include/fastcgi++/request.hpp in the source code.
The code I put before uses it too so you can take it as a example.
Sepaking of which, you will need the git version of the library for that
code to work, as the tar.gz available for download declares postBuffer
attribute in Http::Environment as private, so you won't be able to
retrieve POST data.
If you are speaking of sending XML/JSON in the response (not in the
request), you can just write the data to out and send it to the client.
I am not sure if you can set the Content-Type header of the response (I
mean, I was not able to find a way). This should not be a big problem if
your are not too picky on the client side, but some web browsers can be
picky as hell. I'm afraid I don't have a good answer here.

> Very appreciate your education !
> Regards, -CJ
> On Tue, Dec 4, 2012 at 8:40 AM, Javier de la Dehesa <address@hidden> wrote:
>> El 03/12/12 18:49, Eddie Carle escribió:
>>> On Sun, 2012-12-02 at 01:48 -0500, Chang-Jian Sun wrote:
>>>> I tested several examples in fastcgi++ (very nice API !), but didn't
>>>> find any examples to show how it can process multiple concurrent
>>>> requests.
>>>> It seems that fastcgi process handle one request at a time. In the
>>>> echo.cpp example, if I added sleep(10) in Echo::response(), and
>>>> started multiple connection in browser, the requests are processed
>>>> sequentially.
>>>> I thought the fastcgi++ main() should support something like this:
>>>> while (true)
>>>> {
>>>>     accept new request
>>>>     spawn new thread (or assign to worker thread) to process this
>>>> request
>>>> }
>>>> This will allow processing concurrent requests. Am I conceptually
>>>> wrong ? Thanks a lot!
>>> Well, just because something is running in a separate thread doesn't
>>> necessarily mean that it is actually running concurrently. Not to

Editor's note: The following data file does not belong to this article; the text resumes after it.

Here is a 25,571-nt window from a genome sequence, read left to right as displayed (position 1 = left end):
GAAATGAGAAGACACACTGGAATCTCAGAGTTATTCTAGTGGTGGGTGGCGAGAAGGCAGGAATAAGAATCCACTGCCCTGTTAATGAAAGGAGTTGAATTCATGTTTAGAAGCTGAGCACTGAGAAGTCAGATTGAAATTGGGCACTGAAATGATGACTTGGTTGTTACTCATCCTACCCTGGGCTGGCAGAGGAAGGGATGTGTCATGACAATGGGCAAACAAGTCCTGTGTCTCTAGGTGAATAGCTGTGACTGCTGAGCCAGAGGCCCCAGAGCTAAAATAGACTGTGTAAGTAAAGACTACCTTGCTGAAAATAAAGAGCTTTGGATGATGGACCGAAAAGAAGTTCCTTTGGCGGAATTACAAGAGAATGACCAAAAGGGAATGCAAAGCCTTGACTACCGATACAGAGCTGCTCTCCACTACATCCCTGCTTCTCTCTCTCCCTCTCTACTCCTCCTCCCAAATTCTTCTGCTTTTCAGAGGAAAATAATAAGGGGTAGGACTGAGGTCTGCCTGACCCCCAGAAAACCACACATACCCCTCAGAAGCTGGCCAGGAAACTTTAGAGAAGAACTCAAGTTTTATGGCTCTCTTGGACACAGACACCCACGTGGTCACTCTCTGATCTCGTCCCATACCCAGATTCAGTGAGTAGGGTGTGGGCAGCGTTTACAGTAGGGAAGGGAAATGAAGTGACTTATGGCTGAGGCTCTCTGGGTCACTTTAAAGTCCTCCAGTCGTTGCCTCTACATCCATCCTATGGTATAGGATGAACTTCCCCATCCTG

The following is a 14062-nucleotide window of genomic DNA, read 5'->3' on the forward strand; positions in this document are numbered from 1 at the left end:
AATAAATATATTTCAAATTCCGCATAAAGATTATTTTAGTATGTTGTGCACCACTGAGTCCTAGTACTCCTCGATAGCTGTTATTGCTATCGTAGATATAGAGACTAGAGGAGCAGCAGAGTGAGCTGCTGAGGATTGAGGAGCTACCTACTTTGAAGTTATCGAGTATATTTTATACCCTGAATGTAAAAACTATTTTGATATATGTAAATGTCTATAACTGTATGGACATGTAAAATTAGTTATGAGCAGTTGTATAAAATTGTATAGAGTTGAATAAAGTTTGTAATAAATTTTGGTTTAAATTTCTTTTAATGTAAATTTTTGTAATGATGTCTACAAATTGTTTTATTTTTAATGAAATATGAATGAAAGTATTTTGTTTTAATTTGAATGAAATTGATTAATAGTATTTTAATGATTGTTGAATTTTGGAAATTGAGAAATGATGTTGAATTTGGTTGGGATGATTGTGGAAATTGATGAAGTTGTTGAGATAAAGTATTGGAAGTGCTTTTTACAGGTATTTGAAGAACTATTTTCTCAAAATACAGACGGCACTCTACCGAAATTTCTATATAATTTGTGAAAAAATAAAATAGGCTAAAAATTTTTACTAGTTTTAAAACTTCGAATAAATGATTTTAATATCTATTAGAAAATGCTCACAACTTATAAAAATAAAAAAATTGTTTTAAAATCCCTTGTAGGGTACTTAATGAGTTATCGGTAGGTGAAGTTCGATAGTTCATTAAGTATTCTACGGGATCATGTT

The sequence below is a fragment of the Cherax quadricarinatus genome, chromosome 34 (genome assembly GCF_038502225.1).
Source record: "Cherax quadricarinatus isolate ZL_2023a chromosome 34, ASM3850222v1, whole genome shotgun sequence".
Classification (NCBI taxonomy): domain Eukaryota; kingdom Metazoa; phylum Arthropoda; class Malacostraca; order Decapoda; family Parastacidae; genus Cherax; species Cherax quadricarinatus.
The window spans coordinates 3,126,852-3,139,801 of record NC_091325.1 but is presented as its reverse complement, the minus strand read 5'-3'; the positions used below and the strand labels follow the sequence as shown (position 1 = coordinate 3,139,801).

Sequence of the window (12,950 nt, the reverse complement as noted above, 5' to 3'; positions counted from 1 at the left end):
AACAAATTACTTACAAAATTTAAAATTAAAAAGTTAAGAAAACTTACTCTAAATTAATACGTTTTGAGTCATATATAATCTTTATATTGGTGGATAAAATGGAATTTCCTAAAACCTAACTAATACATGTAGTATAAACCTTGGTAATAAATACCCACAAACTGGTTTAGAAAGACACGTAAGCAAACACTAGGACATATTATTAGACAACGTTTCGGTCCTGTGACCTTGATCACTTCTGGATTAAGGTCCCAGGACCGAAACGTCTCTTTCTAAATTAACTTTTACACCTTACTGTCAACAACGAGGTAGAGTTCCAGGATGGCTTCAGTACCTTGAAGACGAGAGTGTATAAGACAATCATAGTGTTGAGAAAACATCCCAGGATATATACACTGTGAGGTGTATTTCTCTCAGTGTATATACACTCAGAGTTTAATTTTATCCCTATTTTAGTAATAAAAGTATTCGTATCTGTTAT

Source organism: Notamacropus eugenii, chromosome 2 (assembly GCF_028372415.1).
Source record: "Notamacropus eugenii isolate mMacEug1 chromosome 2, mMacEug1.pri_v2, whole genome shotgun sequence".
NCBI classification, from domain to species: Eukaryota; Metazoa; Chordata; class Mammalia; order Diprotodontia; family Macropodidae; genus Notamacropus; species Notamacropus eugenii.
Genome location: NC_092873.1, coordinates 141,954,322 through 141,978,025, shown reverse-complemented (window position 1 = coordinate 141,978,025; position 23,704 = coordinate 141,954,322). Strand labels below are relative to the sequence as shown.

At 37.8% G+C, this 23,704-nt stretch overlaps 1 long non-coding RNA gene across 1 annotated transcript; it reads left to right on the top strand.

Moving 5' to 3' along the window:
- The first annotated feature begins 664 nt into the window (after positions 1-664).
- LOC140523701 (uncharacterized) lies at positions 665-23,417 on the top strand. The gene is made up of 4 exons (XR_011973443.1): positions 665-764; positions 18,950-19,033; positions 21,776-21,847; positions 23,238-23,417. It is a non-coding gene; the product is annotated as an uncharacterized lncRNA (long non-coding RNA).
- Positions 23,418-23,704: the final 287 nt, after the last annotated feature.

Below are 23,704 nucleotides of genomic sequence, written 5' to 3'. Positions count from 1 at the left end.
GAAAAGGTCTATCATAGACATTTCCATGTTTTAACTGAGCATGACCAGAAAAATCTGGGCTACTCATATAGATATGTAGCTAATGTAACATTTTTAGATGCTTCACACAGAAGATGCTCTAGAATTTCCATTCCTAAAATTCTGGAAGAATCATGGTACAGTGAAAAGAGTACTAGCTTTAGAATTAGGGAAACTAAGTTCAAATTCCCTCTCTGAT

>>> mention that the cost of setting up and managing many threads is quite
>>> high. It is fairly well established that the thread per request model
>>> does not scale very well.
>>> The idea with fastcgi++ is that requests are given control over
>>> execution and then when they are idle, they return it. One would never
>>> call sleep(10) in a request as it would block. One would start a timer
>>> and immediately return from response(). Then when the timer is complete,
>>> response() would be called again to complete the request. If you peruse
>>> through the examples you'll notice a timer example that shows how it
>>> works.
>>> Do some apache benchmarking with tradition libfcgi calling a thread per
>>> request and compare it to fastcgi++ doing things "sequentially" and the
>>> results may surprise you.
>> I am using FastCGI++ too and needed the ability to process several
>> concurrent requests. As Eddie states, creating a new thread for each
>> request do not scale well. My approach is to use some kind of simple
>> thread pool, so I can process a number of simultaneous requests without
>> needing to create new threads. I am attaching some sample code - not
>> that is really good or anything, but it may be useful as a guide (I've
>> just made it up from my real code, so there could be some flaws here and
>> there).
>> There is a generic BlockingQueue class used to enqueue the requests -
>> class ThreadedRequest, which implements deferred response enqueuing
>> request in the queue. RequestDispatcher implements a singleton thread
>> pool that process requests and send responses.
>> Constant NUM_WORKERS define the amount of threads in the pool, and in
>> line 208 you should put the code to process your request. If you have
>> any question about it please ask.
>> --
>> Javier de la Dehesa

Javier de la Dehesa